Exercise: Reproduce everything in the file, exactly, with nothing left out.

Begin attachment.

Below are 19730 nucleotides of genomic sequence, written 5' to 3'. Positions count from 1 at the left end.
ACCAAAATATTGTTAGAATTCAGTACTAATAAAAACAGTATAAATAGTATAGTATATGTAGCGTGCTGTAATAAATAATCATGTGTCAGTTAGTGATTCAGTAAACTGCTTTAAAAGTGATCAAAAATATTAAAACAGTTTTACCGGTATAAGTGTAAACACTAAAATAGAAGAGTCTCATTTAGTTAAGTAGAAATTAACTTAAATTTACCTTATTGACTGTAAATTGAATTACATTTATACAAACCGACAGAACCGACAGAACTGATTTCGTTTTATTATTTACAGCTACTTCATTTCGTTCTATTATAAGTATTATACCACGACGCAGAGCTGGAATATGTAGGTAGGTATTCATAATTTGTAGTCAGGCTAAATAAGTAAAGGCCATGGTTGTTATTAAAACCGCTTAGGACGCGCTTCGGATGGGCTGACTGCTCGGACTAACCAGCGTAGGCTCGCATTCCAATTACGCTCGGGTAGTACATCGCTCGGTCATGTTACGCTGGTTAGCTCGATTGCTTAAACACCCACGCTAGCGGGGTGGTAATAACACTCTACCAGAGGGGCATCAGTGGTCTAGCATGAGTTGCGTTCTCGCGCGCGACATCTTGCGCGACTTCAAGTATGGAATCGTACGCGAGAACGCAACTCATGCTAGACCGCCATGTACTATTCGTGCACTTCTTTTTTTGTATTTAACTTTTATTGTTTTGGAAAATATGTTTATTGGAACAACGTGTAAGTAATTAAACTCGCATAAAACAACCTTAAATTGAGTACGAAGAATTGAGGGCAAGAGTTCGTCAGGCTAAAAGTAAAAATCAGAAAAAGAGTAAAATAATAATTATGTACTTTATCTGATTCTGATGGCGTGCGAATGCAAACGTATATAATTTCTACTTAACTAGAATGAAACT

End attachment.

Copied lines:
Below are 19730 nucleotides of genomic sequence, written 5' to 3'. Positions count from 1 at the left end.
ACCAAAATATTGTTAGAATTCAGTACTAATAAAAACAGTATAAATAGTATAGTATATGTAGCGTGCTGTAATAAATAATCATGTGTCAGTTAGTGATTCAGTAAACTGCTTTAAAAGTGATCAAAAATATTAAAACAGTTTTACCGGTATAAGTGTAAACACTAAAATAGAAGAGTCTCATTTAGTTAAGTAGAAATTAACTTAAATTTACCTTATTGACTGTAAATTGAATTACATTTATACAAACCGACAGAACCGACAGAACTGATTTCGTTTTATTATTTACAGCTACTTCATTTCGTTCTATTATAAGTATTATACCACGACGCAGAGCTGGAATATGTAGGTAGGTATTCATAATTTGTAGTCAGGCTAAATAAGTAAAGGCCATGGTTGTTATTAAAACCGCTTAGGACGCGCTTCGGATGGGCTGACTGCTCGGACTAACCAGCGTAGGCTCGCATTCCAATTACGCTCGGGTAGTACATCGCTCGGTCATGTTACGCTGGTTAGCTCGATTGCTTAAACACCCACGCTAGCGGGGTGGTAATAACACTCTACCAGAGGGGCATCAGTGGTCTAGCATGAGTTGCGTTCTCGCGCGCGACATCTTGCGCGACTTCAAGTATGGAATCGTACGCGAGAACGCAACTCATGCTAGACCGCCATGTACTATTCGTGCACTTCTTTTTTTGTATTTAACTTTTATTGTTTTGGAAAATATGTTTATTGGAACAACGTGTAAGTAATTAAACTCGCATAAAACAACCTTAAATTGAGTACGAAGAATTGAGGGCAAGAGTTCGTCAGGCTAAAAGTAAAAATCAGAAAAAGAGTAAAATAATAATTATGTACTTTATCTGATTCTGATGGCGTGCGAATGCAAACGTATATAATTTCTACTTAACTAGAATGAAACT